I'm puzzled at failure of corn and chard to germinate this year. They've
always done fine before. I planted the same corn that I did last year, and
of two packets got only 8 plants. I'm guessing maybe I got a bad lot.
But that doesn't explain the chard. I planted the same chard that I did last
year (not in the same place as last year, but a place where it did well a
couple years ago) and it never came up. A second packet of a different kind
from a different company failed. A third packet from yet another company
failed. The area is moist but well drained, more evenly watered now than the
last time I grew chard there. I screened it against birds and rabbits.
Muskmelons, asparagus, beans, and cilantro are growing just fine all around
the spot where the chard never came up, and weeds don't have a problem with
it. Any ideas what went wrong?
I don't know, but if you find out, would you tell me? I've had
terrible germination with chard and carrots. I've finally got a chard
crop, but my carrots are horrible, I'll get a few.....I may replant
yet again (this'll be the third time). Spotty rows are all I've got.
It might be that they germinate only after the soil temperature gets high
enough. After they have been in the ground too long, some seeds will rot
before germinating. I like to plant my onions, beets, potatoes, etc. early
in the spring, and then after harvesting them, replant with carrots,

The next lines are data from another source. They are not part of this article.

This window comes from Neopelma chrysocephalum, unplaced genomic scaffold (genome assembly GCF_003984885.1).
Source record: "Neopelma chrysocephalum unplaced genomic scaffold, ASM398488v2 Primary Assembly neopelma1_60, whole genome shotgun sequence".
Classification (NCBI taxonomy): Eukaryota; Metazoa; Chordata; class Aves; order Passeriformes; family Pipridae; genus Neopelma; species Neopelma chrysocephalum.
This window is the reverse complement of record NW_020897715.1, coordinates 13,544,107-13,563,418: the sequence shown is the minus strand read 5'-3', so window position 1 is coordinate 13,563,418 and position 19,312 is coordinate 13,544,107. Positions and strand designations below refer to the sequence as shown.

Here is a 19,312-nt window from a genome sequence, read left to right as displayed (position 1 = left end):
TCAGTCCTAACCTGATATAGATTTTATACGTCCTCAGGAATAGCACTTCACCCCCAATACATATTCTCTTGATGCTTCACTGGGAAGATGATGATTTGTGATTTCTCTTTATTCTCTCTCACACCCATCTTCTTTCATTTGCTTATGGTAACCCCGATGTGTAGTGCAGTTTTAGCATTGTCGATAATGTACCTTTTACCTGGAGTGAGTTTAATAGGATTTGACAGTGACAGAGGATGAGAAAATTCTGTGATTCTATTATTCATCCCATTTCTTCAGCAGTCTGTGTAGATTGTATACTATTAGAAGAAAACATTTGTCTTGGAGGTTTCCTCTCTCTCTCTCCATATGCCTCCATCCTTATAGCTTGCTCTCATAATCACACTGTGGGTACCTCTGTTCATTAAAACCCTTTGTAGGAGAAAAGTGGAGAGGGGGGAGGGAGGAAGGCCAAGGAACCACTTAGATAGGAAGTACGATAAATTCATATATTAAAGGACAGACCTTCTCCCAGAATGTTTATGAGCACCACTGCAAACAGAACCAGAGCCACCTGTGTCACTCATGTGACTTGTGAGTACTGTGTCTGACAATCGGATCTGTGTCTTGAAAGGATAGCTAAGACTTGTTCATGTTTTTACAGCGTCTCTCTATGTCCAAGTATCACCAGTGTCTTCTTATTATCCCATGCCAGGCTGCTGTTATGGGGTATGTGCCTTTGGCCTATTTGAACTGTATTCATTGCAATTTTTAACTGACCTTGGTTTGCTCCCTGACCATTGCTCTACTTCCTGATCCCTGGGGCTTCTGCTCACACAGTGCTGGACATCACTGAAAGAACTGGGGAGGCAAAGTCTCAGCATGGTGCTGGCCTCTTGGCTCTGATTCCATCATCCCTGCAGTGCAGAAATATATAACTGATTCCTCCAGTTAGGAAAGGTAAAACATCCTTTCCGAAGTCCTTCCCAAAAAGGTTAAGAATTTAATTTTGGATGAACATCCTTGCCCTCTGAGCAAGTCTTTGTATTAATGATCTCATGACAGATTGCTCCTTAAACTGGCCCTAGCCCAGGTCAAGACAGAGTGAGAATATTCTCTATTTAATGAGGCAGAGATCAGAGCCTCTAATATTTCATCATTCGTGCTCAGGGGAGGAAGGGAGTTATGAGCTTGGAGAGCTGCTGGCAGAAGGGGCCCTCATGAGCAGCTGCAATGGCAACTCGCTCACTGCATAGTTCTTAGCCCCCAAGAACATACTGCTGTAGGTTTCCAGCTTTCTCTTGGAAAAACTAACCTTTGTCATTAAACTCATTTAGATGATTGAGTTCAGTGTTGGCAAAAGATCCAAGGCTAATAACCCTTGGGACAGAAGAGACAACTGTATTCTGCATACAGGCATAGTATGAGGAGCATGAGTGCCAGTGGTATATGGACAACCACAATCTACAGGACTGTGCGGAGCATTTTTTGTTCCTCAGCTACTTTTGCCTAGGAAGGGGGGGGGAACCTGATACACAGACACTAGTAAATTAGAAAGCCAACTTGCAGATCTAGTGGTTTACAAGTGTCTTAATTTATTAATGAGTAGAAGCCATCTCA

radishes, and turnips. That way the temp is right since the first planting
is of cold weather stuff, and the second planting is done when the soil temp
is up. I am in zone 5 (Kansas).
I would bet on temperature. Best soil temps for chard germination are
40 to 70 degrees F. For corn 55 to 85.
I had trouble with beans germinating this year. Started reading and
discovered that they won't germinate if it gets too cold. So I
decided to make sure next year that I would not plant unless it would
stay warm for the entire germination period.
"Moral indignation is in most cases two percent moral, 48 percent indignation,
You all might be onto something with the soil temperature. I don't have a
soil thermometer so I can't be sure. But we did have a very long cool spring
this year, which is different from any other year when the same vegetables
did well. Frosts ended early but summer heat didn't come on until a couple
of weeks before the corn went in, after the third chard planting. I thought
that would be enough to warm the soil; maybe it wasn't. I suppose I'll know
if the fourth chard planting comes up well. It had better - I've run out of
seed and run out of summer too.
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